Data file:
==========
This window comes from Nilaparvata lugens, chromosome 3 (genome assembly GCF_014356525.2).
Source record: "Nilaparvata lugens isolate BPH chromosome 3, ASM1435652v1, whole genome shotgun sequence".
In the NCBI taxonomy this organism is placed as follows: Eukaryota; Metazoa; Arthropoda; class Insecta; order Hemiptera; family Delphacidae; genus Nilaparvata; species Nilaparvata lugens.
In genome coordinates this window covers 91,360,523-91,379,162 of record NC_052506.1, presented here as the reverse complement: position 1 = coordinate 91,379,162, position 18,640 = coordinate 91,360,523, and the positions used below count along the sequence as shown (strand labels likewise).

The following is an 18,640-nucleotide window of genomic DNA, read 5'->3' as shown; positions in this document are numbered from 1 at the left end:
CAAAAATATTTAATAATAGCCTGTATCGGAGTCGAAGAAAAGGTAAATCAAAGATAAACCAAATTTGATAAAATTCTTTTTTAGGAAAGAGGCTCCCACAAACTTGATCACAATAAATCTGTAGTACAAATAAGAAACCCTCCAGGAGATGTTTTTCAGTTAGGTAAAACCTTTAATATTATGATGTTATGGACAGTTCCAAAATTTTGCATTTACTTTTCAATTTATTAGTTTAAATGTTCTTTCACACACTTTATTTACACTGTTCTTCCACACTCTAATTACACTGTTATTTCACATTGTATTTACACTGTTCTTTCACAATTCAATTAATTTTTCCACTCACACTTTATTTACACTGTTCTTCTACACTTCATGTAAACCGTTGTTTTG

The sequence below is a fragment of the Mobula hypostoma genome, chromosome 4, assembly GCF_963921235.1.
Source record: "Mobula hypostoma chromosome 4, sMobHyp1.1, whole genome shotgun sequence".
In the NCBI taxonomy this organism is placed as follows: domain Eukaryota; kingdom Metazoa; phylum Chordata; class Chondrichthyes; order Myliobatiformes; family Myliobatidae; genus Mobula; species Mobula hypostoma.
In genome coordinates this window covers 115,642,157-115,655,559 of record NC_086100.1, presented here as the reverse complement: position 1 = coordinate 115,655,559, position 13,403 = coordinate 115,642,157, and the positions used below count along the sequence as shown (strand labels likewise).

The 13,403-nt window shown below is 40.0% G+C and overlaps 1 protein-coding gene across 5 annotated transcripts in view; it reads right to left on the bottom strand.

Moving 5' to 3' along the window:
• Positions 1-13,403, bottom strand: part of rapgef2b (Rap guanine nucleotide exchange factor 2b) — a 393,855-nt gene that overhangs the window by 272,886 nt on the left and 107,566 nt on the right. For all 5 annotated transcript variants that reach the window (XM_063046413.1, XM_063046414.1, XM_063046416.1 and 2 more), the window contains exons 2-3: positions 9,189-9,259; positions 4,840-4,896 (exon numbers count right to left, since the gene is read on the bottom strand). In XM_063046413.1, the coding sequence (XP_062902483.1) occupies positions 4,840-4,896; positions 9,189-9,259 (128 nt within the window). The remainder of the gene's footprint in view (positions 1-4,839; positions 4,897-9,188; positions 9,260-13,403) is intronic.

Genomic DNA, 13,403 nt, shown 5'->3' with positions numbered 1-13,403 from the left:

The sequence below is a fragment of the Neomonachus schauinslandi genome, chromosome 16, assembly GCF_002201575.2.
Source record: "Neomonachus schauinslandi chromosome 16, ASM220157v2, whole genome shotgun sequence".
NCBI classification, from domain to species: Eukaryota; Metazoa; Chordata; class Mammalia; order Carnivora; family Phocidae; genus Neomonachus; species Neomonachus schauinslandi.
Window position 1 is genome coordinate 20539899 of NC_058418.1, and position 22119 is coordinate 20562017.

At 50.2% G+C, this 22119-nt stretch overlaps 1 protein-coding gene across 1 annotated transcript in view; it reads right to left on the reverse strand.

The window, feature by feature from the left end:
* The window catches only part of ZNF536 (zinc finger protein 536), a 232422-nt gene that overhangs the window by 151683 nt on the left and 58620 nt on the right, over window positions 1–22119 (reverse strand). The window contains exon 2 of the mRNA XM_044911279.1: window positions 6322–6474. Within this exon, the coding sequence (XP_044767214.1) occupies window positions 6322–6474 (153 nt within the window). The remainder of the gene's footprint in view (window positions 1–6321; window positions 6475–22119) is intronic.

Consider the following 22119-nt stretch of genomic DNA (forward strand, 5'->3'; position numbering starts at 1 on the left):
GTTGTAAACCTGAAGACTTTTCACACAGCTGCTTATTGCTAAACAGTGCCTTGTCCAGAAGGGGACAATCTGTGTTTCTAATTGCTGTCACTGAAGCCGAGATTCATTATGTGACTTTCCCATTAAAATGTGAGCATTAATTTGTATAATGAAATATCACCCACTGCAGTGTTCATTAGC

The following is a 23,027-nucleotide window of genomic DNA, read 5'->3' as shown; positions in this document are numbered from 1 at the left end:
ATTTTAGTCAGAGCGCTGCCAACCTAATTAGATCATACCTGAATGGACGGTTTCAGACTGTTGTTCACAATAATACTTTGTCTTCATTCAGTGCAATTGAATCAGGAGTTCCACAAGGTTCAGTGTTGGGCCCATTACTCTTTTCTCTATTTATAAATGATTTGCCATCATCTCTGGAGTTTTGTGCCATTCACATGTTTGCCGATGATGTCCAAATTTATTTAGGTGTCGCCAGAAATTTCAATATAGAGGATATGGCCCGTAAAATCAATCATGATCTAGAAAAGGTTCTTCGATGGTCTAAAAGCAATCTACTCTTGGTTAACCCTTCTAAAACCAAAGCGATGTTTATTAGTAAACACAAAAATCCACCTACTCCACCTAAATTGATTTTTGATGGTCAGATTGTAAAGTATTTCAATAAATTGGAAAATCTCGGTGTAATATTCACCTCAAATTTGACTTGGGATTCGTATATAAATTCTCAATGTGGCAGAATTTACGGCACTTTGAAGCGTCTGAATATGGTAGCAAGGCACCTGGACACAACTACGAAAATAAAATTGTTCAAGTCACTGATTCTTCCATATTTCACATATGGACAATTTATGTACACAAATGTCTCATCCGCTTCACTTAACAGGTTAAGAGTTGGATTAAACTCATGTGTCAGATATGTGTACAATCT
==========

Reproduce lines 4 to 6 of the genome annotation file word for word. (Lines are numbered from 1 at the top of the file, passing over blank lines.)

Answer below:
In genome coordinates this window covers 91,360,523-91,379,162 of record NC_052506.1, presented here as the reverse complement: position 1 = coordinate 91,379,162, position 18,640 = coordinate 91,360,523, and the positions used below count along the sequence as shown (strand labels likewise).

The following is an 18,640-nucleotide window of genomic DNA, read 5'->3' as shown; positions in this document are numbered from 1 at the left end:
CAAAAATATTTAATAATAGCCTGTATCGGAGTCGAAGAAAAGGTAAATCAAAGATAAACCAAATTTGATAAAATTCTTTTTTAGGAAAGAGGCTCCCACAAACTTGATCACAATAAATCTGTAGTACAAATAAGAAACCCTCCAGGAGATGTTTTTCAGTTAGGTAAAACCTTTAATATTATGATGTTATGGACAGTTCCAAAATTTTGCATTTACTTTTCAATTTATTAGTTTAAATGTTCTTTCACACACTTTATTTACACTGTTCTTCCACACTCTAATTACACTGTTATTTCACATTGTATTTACACTGTTCTTTCACAATTCAATTAATTTTTCCACTCACACTTTATTTACACTGTTCTTCTACACTTCATGTAAACCGTTGTTTTG